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Reloading basics

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Reloading basics

Old 04-17-2010, 06:14 PM
  #1  
Fork Horn
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I have a question for you reloaders, I have been reloading for about 10 years. I reload a couple of hundred or so rounds a year of 30, and 243 cal. lately I have been unemployed for over a year and have been getting into reloading more and more and the more I study the more I realize that there is way more into this than I thought.I have recently bought more reloading manuals and a RCBS powdler trickler and a chronograph to go with the RCBS reloading system that I already have. The person that taught me how to reload was and is an a very good reloader, and the first batch of 30.06 reloads we first did Win760, Hornady150-165 BTSP interlock Win Mag primers shot 1-1.2to 1-1.5 groups all day long and I used them for years hunting white tails. I have done many web searches on this subject and I have had success and failures with regard to accuracy.What I want to know is other that basic safety what are the most important aspects of reloading accuracy? I know this is a very open question but all responses will be treated with respect.
Thx for all of you help.
Doug Olwin
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Old 04-17-2010, 06:22 PM
  #2  
Nontypical Buck
 
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IMO, consistancy and records keeping.
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Old 04-17-2010, 10:08 PM
  #3  
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Consistency on the chrono. Followed by consistency on the target. Those are the only two things that really matter (if you aren't exceeding safe pressure). You might get the first without the second, if the round doesn't work for the specific rifle...in which case, change the load for the rifle.

The charts you will find will all vary for expected velocity for the powder weight. There are times when the best powder for a specific chambering won't work with a specific rifle (such as a shortened barrel, strange twist, or such).

I'd just say, don't push things too much for velocity. Look at the charts, try to match rounds to the rifle, and just find a comfortable ground.
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Old 04-17-2010, 11:11 PM
  #4  
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howler nailed it IMO...im new to reloading but was taught from a bench rest shooter that demands accuracy...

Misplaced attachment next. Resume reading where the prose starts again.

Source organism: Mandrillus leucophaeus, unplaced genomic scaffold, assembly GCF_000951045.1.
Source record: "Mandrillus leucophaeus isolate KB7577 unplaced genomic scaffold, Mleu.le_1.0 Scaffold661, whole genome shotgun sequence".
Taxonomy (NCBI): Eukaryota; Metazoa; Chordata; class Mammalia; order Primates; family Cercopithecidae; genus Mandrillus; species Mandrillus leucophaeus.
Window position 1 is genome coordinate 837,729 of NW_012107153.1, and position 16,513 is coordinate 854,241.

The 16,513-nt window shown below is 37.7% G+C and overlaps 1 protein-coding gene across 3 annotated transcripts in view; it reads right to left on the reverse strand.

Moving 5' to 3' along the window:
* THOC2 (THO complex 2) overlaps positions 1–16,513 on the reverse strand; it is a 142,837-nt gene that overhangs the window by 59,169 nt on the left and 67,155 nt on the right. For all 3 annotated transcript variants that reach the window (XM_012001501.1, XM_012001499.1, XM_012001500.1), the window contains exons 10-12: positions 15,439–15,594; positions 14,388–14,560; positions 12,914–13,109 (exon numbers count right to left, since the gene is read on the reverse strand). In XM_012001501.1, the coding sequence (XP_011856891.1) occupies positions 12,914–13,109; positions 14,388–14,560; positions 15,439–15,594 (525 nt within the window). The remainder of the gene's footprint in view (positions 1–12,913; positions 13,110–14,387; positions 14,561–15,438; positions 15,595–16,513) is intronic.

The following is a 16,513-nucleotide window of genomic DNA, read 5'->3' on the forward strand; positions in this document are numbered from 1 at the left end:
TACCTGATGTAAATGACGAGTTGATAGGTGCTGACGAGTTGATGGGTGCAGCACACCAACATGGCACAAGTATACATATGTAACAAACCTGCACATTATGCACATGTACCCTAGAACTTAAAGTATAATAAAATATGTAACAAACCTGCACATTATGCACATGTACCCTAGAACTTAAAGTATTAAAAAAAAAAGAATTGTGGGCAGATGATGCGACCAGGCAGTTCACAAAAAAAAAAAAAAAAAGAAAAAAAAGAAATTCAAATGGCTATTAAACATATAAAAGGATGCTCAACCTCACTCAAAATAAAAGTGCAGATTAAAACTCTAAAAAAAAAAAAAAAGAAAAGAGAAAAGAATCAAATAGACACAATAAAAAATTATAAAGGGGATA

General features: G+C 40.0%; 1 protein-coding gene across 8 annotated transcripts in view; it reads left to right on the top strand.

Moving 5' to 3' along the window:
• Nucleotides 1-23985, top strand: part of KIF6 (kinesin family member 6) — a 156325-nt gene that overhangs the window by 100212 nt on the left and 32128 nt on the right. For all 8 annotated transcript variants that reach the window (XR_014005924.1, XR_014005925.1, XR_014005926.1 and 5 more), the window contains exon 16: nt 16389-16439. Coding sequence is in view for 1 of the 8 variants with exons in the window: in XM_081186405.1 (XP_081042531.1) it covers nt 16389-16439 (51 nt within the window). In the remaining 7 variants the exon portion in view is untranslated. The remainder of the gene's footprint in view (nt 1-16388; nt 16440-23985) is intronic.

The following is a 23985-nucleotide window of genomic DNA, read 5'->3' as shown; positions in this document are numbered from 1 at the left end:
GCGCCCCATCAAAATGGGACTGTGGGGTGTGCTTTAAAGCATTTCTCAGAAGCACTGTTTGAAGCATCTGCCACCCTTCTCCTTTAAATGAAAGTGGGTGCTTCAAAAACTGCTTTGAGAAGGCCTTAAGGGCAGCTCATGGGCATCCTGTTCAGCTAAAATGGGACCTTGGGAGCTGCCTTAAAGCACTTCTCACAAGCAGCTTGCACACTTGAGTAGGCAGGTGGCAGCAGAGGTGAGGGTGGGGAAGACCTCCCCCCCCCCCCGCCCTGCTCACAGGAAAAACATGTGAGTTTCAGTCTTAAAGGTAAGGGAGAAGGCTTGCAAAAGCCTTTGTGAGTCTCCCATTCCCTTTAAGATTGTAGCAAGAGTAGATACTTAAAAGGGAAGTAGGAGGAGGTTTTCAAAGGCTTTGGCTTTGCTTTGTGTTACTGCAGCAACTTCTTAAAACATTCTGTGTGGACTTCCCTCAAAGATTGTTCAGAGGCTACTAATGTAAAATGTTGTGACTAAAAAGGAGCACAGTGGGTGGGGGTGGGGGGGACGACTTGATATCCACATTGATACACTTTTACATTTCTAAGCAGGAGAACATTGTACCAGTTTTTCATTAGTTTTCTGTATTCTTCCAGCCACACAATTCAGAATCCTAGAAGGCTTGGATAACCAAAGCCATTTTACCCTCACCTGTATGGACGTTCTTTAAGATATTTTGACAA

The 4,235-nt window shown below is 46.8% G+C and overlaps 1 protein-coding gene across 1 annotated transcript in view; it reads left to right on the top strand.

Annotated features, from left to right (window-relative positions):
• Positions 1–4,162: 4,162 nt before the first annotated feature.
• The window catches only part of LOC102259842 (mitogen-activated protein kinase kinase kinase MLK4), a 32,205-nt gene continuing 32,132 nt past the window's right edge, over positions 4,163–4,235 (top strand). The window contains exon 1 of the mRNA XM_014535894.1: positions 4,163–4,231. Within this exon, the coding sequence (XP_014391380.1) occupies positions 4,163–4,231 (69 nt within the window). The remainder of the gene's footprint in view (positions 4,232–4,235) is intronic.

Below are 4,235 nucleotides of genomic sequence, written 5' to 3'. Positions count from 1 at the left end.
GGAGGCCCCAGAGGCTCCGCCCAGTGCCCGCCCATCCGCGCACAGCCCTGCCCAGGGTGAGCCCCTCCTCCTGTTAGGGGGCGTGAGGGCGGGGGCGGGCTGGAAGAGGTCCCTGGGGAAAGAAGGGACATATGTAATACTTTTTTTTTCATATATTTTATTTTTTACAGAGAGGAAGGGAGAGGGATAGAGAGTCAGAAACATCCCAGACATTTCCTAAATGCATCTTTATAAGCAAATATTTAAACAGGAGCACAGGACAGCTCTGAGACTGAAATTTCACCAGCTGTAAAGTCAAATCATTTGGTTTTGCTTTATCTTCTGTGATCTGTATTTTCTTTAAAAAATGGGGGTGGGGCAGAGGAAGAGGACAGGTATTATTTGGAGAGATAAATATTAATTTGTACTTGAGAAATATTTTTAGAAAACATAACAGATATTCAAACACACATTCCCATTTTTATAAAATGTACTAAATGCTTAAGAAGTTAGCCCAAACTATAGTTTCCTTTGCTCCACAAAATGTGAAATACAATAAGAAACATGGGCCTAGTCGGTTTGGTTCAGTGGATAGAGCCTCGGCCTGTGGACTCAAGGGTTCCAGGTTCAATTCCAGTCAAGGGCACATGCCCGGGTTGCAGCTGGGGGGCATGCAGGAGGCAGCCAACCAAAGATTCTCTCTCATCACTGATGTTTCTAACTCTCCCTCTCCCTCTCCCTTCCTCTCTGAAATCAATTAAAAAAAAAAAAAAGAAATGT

overall, consistency period will lead to consistently tight groups..

starting with the brass...i think he calls his process of brass handling "match grade brass"

weight sorting to within a grain right out of the bag when buying bulk rem, win, etc...or checking good brass like nosler, lapua, norma etc...

trimming to spec and not varying...chamfer and deburr the mouth..deburr the flash hole, uniforming the primer pocket, etc...

its a bit of a process..but without consistent brass, your not going to get consistent groups...some might look great but then you'll have unexplained flyers you call shooter error that could been prevented..

then consistent charges, and consistent seating depth with a bullet comparator that measures off the ogive not off the tip as tips vary and good bullet makers wont let their ogives differ...

do you need to treat a typical big game hunting rifle like that if your shooting a few hundred yards tops??? i dont think so...

but, i do...just because i enjoy the process and tight groups make me happy...i dont need to shoot a fly off a deers back at 100yds..but i like to know that if i miss that fly, it wont be by much...

within my first 100rds of loading, ive fired multiple sub-moa groups at 100yds with a remington 7600 PUMP GUN! thats right..pump gun...you know..the ones alot of guys believe arent accurate at all....

ive only shot 1 powder and bullet combo...just worked up through the powder range and shot groups and picked the tightest one...been playing with seating depth some but it got too warm and i called it good enough till next winter...

im also going to sell all my 35 whelen brass and buy nosler 3006 brass and resize it to whelen...do i need to?? heck no...but i didnt weight sort and wish i did and its too late now..and i got the whelen brass cheap..i'll likely break even or make money on it..dont think i'll loose much unless i wanna move it fast..i just have unexplained flyers and im sure its brass...like i said, not needed...but, thats me..i like accuracy...just like shooting my bow..i dont need to split arrows at 20yds...but it makes me smile knowing i can...i also dont need to shoot groups at 50-70yds..but i do just becasue i can and it shrinks my 20-40yd shootin...also dont need the sight setup i shoot for hunting etc etc...but thats me..just like my rifles...

and, when it comes time to load for my varmint rigs, i'll be familiar with the process of consistent handloading...

it makes me smile knowing i have a 35 whelen pump gun that shoots sub-moa...most guys cant honestly say their bolt actions shoot sub-moa unless they hand load or got lucky and got a factory load that the rifle really likes...
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Old 04-18-2010, 01:21 PM
  #5  
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Be sure to weigh every powder charge takes longer but will be more precise. Ridgerunner knows what he's talking about. Good luck be safe wghuffman
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Old 04-19-2010, 05:53 AM
  #6  
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It comes down to trial and error. Try different things to see how your loads perform, once you have a load that your satisfied with then the consistency comes into play to keep it that way.
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